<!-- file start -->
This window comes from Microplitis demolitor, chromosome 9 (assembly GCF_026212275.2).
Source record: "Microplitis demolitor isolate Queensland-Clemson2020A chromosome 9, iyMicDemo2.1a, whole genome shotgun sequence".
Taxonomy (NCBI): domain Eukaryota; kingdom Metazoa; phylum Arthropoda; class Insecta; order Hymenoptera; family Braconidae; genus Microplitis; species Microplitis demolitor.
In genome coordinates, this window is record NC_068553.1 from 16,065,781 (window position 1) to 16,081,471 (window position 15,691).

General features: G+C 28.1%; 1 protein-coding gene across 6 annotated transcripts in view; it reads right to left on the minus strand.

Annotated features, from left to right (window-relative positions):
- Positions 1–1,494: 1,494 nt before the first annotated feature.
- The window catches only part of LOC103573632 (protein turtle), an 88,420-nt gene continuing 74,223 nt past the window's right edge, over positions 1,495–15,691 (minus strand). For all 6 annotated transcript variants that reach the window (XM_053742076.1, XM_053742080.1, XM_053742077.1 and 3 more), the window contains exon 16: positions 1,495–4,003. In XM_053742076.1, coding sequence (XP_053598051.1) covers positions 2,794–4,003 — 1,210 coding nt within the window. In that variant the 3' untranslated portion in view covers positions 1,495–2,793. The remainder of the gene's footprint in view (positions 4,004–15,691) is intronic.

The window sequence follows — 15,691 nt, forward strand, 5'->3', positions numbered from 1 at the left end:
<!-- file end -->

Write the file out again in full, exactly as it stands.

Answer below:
This window comes from Microplitis demolitor, chromosome 9 (assembly GCF_026212275.2).
Source record: "Microplitis demolitor isolate Queensland-Clemson2020A chromosome 9, iyMicDemo2.1a, whole genome shotgun sequence".
Taxonomy (NCBI): domain Eukaryota; kingdom Metazoa; phylum Arthropoda; class Insecta; order Hymenoptera; family Braconidae; genus Microplitis; species Microplitis demolitor.
In genome coordinates, this window is record NC_068553.1 from 16,065,781 (window position 1) to 16,081,471 (window position 15,691).

General features: G+C 28.1%; 1 protein-coding gene across 6 annotated transcripts in view; it reads right to left on the minus strand.

Annotated features, from left to right (window-relative positions):
- Positions 1–1,494: 1,494 nt before the first annotated feature.
- The window catches only part of LOC103573632 (protein turtle), an 88,420-nt gene continuing 74,223 nt past the window's right edge, over positions 1,495–15,691 (minus strand). For all 6 annotated transcript variants that reach the window (XM_053742076.1, XM_053742080.1, XM_053742077.1 and 3 more), the window contains exon 16: positions 1,495–4,003. In XM_053742076.1, coding sequence (XP_053598051.1) covers positions 2,794–4,003 — 1,210 coding nt within the window. In that variant the 3' untranslated portion in view covers positions 1,495–2,793. The remainder of the gene's footprint in view (positions 4,004–15,691) is intronic.

The window sequence follows — 15,691 nt, forward strand, 5'->3', positions numbered from 1 at the left end: